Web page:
Have you ever wondered why only two candidates wind up in the final Presidential Debates? Do you wish there were more candidates? Have you ever wished there was more give-and-take in the debates instead of a lengthy infomercial for the front-runners?
If you are satisfied with the candidate choices offered this year by the Democratic and Republican Parties, read no further. The Commission on Presidential Debates (CPD) has served its purpose. If not, read on.
The CPD was created in 1987 by the Democratic and Republican parties to control the way that presidential election debates are run. The Commission is a private non-profit corporation sponsored by private contributions from foundations and corporations. The CPD has no public offices and no public mailing address, although it does have a public email address: firstname.lastname@example.org.
The League of Women Voters (LWV) moderated the 1976, 1980, 1984 debates, and set all the rules for participation by the candidates. In 1988 the George H.W. Bush and Michael Dukakis campaigns secretly agreed to a "memorandum of understanding" that would decide which candidates could participate in the debates, which individuals would be panelists (and therefore able to ask questions), and the height of the podiums. In short, the two major political parties decided that the risks involved in a live unedited television debate were simply too great to trust to chance. Subsequent debates have employed similar rules to limit chances that the debate will go "off-script".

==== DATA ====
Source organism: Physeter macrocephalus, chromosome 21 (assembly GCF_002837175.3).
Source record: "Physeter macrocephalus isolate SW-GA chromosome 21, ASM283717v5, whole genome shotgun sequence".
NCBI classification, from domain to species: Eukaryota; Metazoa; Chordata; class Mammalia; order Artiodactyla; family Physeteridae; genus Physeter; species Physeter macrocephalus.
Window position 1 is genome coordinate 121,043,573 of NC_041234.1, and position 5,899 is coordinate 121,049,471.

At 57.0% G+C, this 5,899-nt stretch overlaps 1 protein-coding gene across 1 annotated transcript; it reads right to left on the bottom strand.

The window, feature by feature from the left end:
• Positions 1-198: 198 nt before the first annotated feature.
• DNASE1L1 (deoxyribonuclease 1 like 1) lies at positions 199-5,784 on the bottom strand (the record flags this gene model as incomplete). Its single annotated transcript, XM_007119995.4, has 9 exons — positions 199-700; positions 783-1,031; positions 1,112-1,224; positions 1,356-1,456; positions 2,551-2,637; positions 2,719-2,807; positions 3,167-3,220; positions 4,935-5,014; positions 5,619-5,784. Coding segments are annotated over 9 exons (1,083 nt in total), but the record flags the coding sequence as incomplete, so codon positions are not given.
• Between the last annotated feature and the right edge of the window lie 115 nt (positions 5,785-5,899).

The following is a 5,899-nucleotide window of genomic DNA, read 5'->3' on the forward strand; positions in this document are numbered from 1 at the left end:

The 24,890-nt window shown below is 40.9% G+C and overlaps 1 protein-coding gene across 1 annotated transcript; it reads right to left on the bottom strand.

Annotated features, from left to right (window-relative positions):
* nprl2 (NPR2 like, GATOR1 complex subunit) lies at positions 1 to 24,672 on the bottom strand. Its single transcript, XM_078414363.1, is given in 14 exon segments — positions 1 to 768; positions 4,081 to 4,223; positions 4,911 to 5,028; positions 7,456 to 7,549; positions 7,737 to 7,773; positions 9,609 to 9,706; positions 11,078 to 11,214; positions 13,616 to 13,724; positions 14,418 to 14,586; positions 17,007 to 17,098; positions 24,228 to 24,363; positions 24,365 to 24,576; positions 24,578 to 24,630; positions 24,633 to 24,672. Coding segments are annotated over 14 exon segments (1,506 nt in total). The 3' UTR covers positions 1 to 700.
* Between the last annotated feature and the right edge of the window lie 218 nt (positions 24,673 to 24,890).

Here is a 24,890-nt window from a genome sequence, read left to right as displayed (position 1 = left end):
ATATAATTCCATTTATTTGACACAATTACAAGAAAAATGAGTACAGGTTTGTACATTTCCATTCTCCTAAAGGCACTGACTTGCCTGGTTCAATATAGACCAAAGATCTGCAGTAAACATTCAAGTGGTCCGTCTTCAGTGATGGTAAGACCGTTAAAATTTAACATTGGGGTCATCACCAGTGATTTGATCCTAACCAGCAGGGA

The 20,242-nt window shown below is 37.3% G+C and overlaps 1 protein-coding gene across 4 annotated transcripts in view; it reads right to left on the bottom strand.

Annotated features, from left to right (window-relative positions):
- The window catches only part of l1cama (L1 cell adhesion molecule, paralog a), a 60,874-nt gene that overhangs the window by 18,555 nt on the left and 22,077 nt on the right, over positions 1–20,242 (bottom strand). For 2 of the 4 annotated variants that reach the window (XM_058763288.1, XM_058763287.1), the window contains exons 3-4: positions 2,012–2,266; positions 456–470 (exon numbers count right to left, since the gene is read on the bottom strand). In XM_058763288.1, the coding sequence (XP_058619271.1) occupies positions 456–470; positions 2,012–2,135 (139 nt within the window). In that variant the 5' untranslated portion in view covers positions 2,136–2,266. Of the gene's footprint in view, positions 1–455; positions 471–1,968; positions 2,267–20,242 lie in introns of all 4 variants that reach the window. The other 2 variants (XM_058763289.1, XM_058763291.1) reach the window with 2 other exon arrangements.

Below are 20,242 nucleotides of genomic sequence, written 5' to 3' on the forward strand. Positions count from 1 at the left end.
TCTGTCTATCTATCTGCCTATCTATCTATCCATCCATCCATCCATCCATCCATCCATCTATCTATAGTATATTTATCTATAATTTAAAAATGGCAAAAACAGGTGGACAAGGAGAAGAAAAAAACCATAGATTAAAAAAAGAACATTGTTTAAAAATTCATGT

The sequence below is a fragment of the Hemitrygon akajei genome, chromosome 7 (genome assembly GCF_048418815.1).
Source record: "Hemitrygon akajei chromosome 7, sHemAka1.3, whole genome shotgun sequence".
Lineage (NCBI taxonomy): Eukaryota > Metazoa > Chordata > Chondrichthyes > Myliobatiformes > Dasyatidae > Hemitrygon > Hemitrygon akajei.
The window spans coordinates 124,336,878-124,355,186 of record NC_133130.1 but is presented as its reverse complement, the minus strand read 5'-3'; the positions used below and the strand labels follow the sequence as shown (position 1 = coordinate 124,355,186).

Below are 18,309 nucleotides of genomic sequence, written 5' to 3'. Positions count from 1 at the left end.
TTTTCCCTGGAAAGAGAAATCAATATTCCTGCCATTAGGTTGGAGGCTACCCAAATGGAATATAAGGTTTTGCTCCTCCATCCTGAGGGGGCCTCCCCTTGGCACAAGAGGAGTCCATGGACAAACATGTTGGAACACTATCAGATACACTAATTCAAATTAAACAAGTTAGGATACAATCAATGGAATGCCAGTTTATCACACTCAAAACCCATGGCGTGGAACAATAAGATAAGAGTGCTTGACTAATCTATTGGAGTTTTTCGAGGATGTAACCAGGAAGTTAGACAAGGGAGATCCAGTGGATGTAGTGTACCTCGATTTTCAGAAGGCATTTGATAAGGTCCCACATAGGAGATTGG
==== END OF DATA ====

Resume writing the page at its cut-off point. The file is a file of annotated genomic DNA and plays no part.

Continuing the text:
The League of Women Voters rejected the candidate’s demands and withdrew as debate moderator, saying in a public statement: "the demands of the two campaign organizations [i.e., the Democratic and Republican Parties] would perpetrate a fraud on the American voter." The result is a hermetically sealed debate structure that virtually guarantees that you, the voter, only see and hear what the two major political parties want you to see and hear.
The Commission is headed by former chairmen of the Republican and Democratic National Committees, Frank Fahrenkopf and Paul Kirk, respectively. At a press conference announcing the commission's creation the Fahrenkopf said that the commission was not likely to include third-party candidates in debates, and Kirk said he personally believed they should be excluded from the debates. Under their leadership the CPD has established several rules for a candidate to be included in the national debates, the most controversial rule being a requirement that the candidate must garner at least 15% support across five national polls.
The catch-22 aspect of the 15% requirement is obvious. An emerging presidential candidate does not get public exposure because he doesn’t have public support; and he does not have public support because he doesn’t have public exposure. This is happening now in the cases of Gary Johnson, Libertarian Party candidate for President and Jill Stein, Green Party candidate for President.
During the 2000 election Ralph Nader, a presidential candidate who was not allowed to debate sued the CPD in federal court, alleging that corporate contributions violate the Federal Election Campaign Act. The court ultimately affirmed the FEC's determinations that "the third-party challengers had failed to provide 'evidence that the CPD is controlled by the DNC or the RNC.'"
Since then there have been various attempts by various grass roots organizations to get the CPD to relax the 15% rule, but without success. One such attempt is currently taking place through the change.org website, “Open up the 2012 Presidential Debates!”
Please let the Commission on Presidential Debates know what your opinion is, by signing the change.org petition, or be sending the CPD an email.